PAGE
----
Bert Newton returns to his radio roots to play the role of slick veteran disc jockey Vince Fontaine, while Todd McKenney dusts off his dancing shoes to star as Teen Angel, the good-looking, falsetto-voiced, Fabian lookalike. The role of All-American, rock-star student at Rydell High, Johnny Casino, has gone to Anthony Callea, returning to the musical theatre stage after success in Rent and Wicked.

 

Rizzo, the leader of the Pink Ladies, will be played by Lucy Maunder (Dr Zhivago, The Threepenny Opera), and Kenickie will be played by Stephen Mahy (Jersey Boys, I Will Survive). The cast also includes Francine Cain (Frenchy), Chris Durling (Doody), Sam Ludeman (Sonny), Duane McGregor (Roger) and Laura Murphy (Jan).

 

GREASE is one of my favourite musicals, and with this top draw cast of musical theatre stars I have no doubt it will again be everyone’s favourite party musical,” John Frost said.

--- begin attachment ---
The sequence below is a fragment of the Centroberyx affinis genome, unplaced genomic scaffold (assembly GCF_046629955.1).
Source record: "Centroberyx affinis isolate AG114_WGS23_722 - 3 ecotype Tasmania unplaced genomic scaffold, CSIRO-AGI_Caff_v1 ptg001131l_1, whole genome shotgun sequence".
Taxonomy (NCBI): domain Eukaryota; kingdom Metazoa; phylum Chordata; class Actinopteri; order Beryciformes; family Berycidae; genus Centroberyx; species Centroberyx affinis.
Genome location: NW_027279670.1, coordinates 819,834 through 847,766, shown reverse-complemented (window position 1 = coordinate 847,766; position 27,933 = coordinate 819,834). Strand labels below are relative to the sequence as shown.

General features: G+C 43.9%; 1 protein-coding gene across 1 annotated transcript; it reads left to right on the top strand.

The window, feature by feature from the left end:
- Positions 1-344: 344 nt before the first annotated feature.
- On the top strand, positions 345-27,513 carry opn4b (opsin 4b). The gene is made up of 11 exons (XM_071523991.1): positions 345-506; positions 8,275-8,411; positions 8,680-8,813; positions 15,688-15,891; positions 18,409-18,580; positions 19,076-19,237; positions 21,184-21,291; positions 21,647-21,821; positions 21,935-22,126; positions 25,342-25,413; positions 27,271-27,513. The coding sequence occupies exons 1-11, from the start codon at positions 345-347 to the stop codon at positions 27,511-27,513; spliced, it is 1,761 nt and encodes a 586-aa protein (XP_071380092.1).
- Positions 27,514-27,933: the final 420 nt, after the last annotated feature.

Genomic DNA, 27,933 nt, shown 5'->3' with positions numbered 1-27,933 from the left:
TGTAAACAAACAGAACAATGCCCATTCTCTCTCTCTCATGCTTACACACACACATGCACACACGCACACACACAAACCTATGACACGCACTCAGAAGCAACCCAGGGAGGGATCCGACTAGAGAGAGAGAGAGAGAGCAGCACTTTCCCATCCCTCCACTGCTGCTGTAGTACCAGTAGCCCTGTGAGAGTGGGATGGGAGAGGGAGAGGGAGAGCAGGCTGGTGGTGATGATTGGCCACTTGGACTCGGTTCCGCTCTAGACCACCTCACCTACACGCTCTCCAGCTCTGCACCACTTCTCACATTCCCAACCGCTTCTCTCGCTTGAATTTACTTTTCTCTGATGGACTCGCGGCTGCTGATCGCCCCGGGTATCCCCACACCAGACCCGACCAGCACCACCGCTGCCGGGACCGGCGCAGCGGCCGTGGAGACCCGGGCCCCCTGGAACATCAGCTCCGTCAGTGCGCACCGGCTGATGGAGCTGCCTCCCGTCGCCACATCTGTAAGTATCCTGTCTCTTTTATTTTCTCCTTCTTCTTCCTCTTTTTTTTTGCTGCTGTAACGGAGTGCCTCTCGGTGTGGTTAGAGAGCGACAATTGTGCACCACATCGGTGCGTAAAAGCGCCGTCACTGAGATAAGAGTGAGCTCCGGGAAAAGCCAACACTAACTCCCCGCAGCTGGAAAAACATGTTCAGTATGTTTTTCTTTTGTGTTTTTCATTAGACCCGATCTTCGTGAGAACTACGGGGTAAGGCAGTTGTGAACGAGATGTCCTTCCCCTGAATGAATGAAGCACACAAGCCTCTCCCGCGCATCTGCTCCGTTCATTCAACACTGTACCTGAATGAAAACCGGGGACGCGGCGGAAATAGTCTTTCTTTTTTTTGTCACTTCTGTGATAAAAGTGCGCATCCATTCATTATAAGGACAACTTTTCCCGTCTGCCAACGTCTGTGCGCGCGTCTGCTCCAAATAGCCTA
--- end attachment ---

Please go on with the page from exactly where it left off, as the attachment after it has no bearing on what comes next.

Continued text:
John Frost continued “I’m thrilled that Rob Mills will be our Danny, straight from his success in Legally Blonde, and that we have found a new leading lady in Gretel Scarlett. Both Rob and Gretel gave sensational auditions, and our UK creative team knew instantly that they were the ideal Danny and Sandy. And it’s wonderful again to be working with the wonderful Todd McKenney, the talented Anthony Callea and, for our sixth musical together, the irrepressible Bert Newton. What can I say about this cast – You’re The One That I Want!”

 

GREASE will open at QPAC’s Lyric Theatre Brisbane on August 27, with seasons to follow at the Sydney Lyric Theatre from October 13, and at her Majesty’s Theatre, Melbourne from January 2, 2014.

 

Grease. Image by Damian Shaw.

GREASE is the Number One Party musical, featuring all the unforgettable songs from the hit movie including You’re The One That I Want, Grease Is The Word, Summer Nights, Hopelessly Devoted To You, Sandy, Greased Lightnin’ and many more.

 

So get ready to dust off your leather jackets, pull on your bobby-socks and take a trip to a simpler time as ‘bad boy’ Danny and ‘the girl next door’ Sandy fall in love all over again.

 

Tickets on sale from Monday 8 April at 9.00am. To book go to www.qpac.com.au or phone 136 246